Stephen Bergstein, a partner in the law firm of Thornton, Bergstein & Ullrich, seeks reimbursement for attorneys' fees at an hourly rate of $240. After graduating from law school in 1993, Bergstein worked for the Law Offices of Michael H. Sussman through September 2001, where he focused almost exclusively on civil rights, labor and constitutional litigation. (Bergstein Aff. ¶ 26.) In September 2001, Bergstein began his current practice which is limited to civil rights, constitutional and environmental litigation. Bergstein has litigated or assisted in numerous civil rights litigations and has also lectured on the subject. (Id. ¶¶ 29-35.) His litigation experience also includes a prior constitutional challenge to municipal sign laws before this Court. See Knoeffler, 126 F. Supp.2d at 305. Helen Ullrich graduated from law school in 1996 and is also a partner in the law firm of Thornton, Bergstein & Ullrich. (Ullrich Aff. ¶¶ 17-18.) Ullrich has significant experience in civil rights and constitutional litigation and is seeking an award of attorneys' fees at an hourly rate of $215. (Id. ¶ 23.) Additionally, Ullrich served as Town Council-woman in the Town of Hamptonburgh for three years where she gained experience in drafting zoning ordinances. (Id. ¶ 24.) In support of their applications, Bergstein and Ullrich submit the Affidavit of Michael Sussman. Sussman is a seasoned attorney with 24 years of experience litigating Federal Civil Rights cases for the U.S. Department of Justice, the NAACP and in private practice. (Sussman Aff. ¶ 1.) He currently is the owner of the Law Offices of Michael H. Sussman. (Id.) As a former employer of both Bergstein and Ullrich, Sussman personally attests to their skill and experience in constitutional litigation and states that the requested hourly rates are reasonable and consistent with rates charged by similarly situated attorneys.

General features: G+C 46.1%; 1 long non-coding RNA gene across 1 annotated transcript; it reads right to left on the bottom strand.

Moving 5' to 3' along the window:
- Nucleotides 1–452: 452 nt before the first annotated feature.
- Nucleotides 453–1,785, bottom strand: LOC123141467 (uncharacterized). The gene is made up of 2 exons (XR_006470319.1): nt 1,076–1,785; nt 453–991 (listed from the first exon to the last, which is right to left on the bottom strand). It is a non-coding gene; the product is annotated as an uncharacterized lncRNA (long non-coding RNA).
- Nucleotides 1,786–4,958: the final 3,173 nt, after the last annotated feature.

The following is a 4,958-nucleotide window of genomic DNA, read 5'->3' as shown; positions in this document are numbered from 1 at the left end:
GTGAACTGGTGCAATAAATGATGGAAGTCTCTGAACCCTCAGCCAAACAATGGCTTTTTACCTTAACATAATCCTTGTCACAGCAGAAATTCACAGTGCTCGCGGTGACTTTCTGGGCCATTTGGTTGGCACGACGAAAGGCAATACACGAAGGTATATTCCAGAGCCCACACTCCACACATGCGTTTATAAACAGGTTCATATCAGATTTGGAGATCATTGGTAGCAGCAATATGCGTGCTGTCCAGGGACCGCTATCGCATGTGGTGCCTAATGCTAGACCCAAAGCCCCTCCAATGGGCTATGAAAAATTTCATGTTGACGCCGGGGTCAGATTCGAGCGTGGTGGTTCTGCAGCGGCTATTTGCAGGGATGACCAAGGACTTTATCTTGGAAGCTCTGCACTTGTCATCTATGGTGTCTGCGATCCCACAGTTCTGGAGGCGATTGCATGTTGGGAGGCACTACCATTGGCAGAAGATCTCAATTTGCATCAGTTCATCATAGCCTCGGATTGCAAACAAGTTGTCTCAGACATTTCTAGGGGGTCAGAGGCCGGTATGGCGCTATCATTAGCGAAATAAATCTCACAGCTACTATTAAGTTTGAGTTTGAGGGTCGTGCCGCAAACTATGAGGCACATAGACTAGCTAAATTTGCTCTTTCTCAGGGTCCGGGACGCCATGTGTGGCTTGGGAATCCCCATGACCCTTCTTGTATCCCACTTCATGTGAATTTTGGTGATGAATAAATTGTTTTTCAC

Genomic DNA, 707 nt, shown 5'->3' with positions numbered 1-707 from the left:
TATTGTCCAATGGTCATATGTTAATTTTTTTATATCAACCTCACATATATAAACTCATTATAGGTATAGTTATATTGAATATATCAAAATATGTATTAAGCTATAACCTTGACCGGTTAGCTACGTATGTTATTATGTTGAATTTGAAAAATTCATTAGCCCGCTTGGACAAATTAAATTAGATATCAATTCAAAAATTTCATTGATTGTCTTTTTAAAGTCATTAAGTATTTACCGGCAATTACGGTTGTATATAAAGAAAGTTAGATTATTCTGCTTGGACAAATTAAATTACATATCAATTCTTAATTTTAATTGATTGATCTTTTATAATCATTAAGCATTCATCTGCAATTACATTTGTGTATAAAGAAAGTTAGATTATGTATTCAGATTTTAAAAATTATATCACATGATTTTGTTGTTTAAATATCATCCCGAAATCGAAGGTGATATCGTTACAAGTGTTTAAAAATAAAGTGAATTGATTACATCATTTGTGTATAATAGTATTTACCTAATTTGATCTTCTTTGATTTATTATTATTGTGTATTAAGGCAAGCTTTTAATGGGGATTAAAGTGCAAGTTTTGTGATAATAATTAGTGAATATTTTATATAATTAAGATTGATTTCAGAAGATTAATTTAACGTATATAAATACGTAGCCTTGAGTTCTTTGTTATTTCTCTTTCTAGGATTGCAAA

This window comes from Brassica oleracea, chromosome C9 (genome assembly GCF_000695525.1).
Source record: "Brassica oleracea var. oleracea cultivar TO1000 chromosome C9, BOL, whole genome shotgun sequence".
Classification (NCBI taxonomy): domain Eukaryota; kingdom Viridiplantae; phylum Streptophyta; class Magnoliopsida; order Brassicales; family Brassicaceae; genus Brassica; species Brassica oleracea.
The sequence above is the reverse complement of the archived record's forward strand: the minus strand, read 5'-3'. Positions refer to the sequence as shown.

We conclude that $240 is a reasonable hourly rate for Bergstein. In Knoeffler, this Court awarded Bergstein, a seven-year associate at the time, hourly fees in the amount of $200. 126 F. Supp.2d at 312. In the two years since, Bergstein has gained considerable experience and now owns his own law practice. Furthermore, the proposed hourly rate is consistent with recent awards granted attorneys with similar experience in the relevant geographic area. See, e.g., Fink v. City of New York, 154 F. Supp.2d 403, 407 (E.D.N.Y. 2001) ("Fee awards in other Eastern District of New York cases have ranged from $200 to $250 for partners."); Anderson v. City of New York, 132 F. Supp.2d 239, 243 (S.D.N.Y. 2001) (awarding $250 per hour for attorney with six years' experience); Marisol A. ex rel. Forbes v. Giuliani, 111 F. Supp.2d 381, 386 (S.D.N.Y. 2000) (finding that $230-$250 per hour is a reasonable rate for attorneys with seven to nine years experience). Likewise, we conclude that $215 per hour is a reasonable rate for Ullrich, a partner with six years experience in constitutional litigation. See, e.g., Williams v. New York City Housing Auth., 975 F. Supp. 317, 323 (S.D.N.Y. 1997) (awarding $250 for junior partners and $200 for senior associates); Knoeffler, 126 F. Supp.2d at 312 (awarding $200 to a senior associate with seven years experience). New Windsor argues that the requested rates are exceedingly generous, as attorneys under contract with New Windsor are not paid hourly rates exceeding $175. However, the rate at which New Windsor chooses to compensate its attorneys is not the relevant inquiry, but rather the prevailing market rate paid to attorneys situated similarly to Bergstein and Ullrich. See Huntington Branch NAACP v. Town of Huntington, 749 F. Supp. 62, 64 (E.D.N.Y. 1990) ...